Recent additions to our one-week old Flickr group, where Grid Chicago readers add their photos about sustainable transportation in Chicagoland. This is the first post of an occasional series. Add your photos!
Photo of cyclists crossing the Kinzie Street protected bike lane, which will have a bike-friendly metal decking come August or September of this year. By Nicholas Norman.
Busking at the Clark/Lake Blue Line station. If you’re a musician and want to play in the (four) approved areas of the Chicago Transit Authority (CTA) system, you must obtain a permit from the CTA. It doesn’t seem this is one of the approved areas. By Joshua Koonce.
Elderly Chicagoans attempt to cross Western Avenue. Must I say more? By Joshua Koonce.
Many years ago I was riding my bicycle on Chicago’s Lakefront Trail, rolling south past Oak Street Beach, near the Hancock Tower. It was a beautiful summer day and the path was really crowded with people walking, jogging and cycling. I was working as a bike messenger at the time.
As I was riding I saw this guy heading towards me. He was this tall, brawny skinhead on Rollerblades, skating north. He was wearing wraparound sunglasses and a t-shirt that said “WHITE POWER” with a big swastika on it. I myself had a shaved head and I was wearing wraparound shades at the time, but I’m a short, skinny Jew.
Continue reading A run-in with a neo-Nazi on the Lakefront Trail
One of my favorite kinds of bicycling is to just choose a destination, like a library, a restaurant or a beach and then find a pleasant, interesting way to ride there. This summer I’ve been enjoying going out around sunset and doing what I call “dreaming” my way around: I cruise slow and improvise a route on shady side streets while taking in the scenery and letting my mind wander.
Or, if it’s a trip that I often take, sometimes I’ll mix things up by playing a game where every time I come to a red light I have to change directions. Say I’m riding from the Harold Washington Library, 400 S. State, northwest to my home in Logan Square. I might start by pedaling west on Van Buren, then come to a red at Dearborn and turn north, then come to a red at Kinzie and head west, etc.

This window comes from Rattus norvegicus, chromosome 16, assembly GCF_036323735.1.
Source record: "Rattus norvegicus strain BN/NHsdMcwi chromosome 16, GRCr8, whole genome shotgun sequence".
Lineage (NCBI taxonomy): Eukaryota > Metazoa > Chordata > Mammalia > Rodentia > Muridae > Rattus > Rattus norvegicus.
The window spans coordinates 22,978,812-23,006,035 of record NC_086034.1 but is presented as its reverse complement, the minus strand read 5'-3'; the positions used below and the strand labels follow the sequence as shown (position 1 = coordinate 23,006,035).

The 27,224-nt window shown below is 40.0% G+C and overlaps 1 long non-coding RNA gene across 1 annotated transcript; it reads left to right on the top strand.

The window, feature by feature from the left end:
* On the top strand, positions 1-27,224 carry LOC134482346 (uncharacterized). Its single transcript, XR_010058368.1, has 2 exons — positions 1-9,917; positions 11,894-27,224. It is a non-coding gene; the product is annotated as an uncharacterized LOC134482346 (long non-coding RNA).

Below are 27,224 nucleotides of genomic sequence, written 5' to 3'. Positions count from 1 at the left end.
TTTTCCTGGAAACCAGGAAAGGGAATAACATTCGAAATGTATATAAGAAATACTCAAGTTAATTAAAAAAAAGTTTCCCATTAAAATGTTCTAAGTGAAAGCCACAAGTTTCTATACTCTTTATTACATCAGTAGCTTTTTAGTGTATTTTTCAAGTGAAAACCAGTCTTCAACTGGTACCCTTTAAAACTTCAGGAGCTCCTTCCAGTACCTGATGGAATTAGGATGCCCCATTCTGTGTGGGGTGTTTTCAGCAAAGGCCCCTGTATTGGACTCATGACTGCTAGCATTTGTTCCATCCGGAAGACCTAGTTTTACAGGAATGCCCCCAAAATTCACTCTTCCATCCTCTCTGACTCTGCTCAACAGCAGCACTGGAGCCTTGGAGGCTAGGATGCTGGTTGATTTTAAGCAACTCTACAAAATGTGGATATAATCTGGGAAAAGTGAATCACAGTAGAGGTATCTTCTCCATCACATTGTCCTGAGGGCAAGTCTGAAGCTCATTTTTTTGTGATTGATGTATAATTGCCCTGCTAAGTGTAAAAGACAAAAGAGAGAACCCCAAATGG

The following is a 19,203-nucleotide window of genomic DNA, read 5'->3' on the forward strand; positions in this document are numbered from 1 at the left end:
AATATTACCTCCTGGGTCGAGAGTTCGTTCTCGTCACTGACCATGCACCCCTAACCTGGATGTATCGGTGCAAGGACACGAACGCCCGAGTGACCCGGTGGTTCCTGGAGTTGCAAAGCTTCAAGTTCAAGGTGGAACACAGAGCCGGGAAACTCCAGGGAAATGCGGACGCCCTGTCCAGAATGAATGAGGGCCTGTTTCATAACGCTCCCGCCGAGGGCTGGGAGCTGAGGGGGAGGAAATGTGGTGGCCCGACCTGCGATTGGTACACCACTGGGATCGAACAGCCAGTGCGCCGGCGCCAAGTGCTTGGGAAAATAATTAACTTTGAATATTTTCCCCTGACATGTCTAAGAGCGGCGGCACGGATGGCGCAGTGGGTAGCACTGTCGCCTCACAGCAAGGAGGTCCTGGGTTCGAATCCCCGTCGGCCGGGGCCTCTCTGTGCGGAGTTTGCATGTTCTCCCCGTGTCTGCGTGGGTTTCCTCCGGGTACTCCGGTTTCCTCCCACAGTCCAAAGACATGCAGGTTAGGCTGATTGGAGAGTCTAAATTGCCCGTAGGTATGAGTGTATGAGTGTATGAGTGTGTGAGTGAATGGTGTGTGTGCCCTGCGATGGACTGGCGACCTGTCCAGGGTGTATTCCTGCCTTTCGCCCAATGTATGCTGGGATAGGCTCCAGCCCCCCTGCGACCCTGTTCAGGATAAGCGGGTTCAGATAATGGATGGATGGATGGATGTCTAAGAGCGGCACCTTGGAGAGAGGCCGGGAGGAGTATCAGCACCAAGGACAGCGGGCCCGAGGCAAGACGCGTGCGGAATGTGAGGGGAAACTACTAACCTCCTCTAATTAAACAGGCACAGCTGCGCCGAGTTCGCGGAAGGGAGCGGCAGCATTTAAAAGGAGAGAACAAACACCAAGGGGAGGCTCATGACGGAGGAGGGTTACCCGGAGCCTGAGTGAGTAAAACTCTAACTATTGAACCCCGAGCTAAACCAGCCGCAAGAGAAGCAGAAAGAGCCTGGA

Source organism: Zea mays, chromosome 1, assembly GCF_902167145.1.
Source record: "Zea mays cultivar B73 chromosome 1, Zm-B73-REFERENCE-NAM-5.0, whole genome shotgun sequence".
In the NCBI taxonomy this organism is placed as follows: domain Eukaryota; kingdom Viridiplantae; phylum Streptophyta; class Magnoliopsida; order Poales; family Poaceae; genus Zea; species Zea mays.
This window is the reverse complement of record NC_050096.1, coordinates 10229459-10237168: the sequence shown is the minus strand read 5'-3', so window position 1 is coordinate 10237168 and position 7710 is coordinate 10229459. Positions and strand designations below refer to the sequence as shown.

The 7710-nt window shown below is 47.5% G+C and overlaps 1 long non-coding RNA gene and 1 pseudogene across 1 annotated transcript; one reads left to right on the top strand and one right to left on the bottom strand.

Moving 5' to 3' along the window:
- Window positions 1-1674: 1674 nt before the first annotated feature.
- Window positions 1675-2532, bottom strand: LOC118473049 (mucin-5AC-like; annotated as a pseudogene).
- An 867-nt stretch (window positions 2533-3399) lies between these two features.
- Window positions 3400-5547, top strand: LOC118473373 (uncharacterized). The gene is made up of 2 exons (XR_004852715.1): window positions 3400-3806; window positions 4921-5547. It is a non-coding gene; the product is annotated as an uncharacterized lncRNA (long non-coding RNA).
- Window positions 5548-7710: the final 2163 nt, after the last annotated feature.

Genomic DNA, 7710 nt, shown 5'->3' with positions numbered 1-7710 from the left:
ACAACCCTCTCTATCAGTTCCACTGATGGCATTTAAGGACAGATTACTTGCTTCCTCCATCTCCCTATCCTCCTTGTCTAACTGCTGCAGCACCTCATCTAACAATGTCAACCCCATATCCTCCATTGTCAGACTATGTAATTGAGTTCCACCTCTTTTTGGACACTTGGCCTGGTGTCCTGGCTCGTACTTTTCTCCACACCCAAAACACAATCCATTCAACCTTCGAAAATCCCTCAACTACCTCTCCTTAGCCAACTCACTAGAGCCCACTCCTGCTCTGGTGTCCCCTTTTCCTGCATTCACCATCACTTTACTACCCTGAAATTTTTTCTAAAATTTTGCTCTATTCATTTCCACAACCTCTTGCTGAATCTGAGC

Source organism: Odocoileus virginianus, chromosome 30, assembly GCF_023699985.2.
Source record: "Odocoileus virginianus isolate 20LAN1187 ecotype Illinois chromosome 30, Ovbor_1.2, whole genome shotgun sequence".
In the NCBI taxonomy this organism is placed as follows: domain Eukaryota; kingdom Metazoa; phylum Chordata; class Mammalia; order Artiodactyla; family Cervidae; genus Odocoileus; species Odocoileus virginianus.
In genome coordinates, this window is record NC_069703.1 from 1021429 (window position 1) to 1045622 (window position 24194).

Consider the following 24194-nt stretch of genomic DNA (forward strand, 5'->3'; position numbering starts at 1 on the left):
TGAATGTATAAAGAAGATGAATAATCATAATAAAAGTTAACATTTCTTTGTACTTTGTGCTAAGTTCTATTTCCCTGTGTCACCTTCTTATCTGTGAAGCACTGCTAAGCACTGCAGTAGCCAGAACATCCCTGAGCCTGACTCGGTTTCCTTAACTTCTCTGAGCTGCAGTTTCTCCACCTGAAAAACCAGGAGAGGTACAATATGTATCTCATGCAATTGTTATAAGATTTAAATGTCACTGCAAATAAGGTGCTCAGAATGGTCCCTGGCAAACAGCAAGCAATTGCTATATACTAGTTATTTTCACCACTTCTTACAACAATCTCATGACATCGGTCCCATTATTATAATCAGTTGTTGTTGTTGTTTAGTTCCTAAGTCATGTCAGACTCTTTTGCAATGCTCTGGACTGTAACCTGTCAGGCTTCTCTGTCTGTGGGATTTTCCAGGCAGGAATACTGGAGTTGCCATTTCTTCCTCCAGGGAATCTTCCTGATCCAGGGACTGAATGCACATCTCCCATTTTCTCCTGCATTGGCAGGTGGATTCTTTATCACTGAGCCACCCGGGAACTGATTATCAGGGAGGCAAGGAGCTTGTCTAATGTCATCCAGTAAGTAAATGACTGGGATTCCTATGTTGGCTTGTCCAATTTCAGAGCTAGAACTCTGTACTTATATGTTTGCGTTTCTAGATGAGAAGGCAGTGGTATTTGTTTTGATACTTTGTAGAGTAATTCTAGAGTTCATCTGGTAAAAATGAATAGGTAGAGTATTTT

Some of my favorite suburban destinations are tiki bars and old Chinese restaurants with Polynesian-themed décor. I trace my fascination with “Polynesian Pop” culture to my childhood, when my family used to visit my dad’s cousin Leo’s tiki-themed hotel, the Hawaiian Isle, in North Miami Beach. It’s harder to improvise routes for these kind of suburban safaris, so a little forethought is required.
Continue reading Using Google Maps bicycle directions to access Chicagoland tiki venues
Last week Grid told you about some new and refreshed bikeways in Chicago. The Chicago Bicycle Program, part of the Department of Transportation (CDOT), has been more active than the article let on.
CDOT published a custom map on Tuesday and we’ve published a table from CDOT of the locations, distances, and funding sources of these new and refreshed bike lanes.
Photo shows a new marked shared lane on California Avenue from North Avenue to Milwaukee Avenue. Continue reading Update on CDOT’s bikeway busyness
John and I met on Monday at the Harold Washington Library winter garden to talk about the Grid website design after our live radio interview on Vocalo. You’ll see some design changes in the coming weeks and months.
We then got to discussing bike parking. John and I essentially performed the same work at the Chicago Department of Transportation, arranging for the installation of bike racks, but several years apart.
Photo of bike racks at the Logan Square Blue Line subway station by Brian Vargas.
I told him that I was never convinced that there existed a conclusive advantage over whether to install bike racks inside the paid area of Chicago Transit Authority (CTA) train stations, or in the unpaid area. He was adamant that the paid area was better, but I disagreed. Continue reading Advantages of paid area bike parking at transit stations
Riders on this bus will have access to new, to the region, features that make taking transit more convenient and pleasurable. Photo by Eric Pancer.
Governor Quinn’s office issued a press release last Thursday calling House Bill 3597 “major transit reform legislation.”
What he signed into law today was not reform, but a package of new, “cool” features that the Chicago Transit Authority (CTA), Metra, and Pace – collectively called the service boards – are now required by law to implement.
This post is a summary of the legislation he signed today. Analysis of the universal fare system will be published later on Grid.
Continue reading Transit reform really just transit features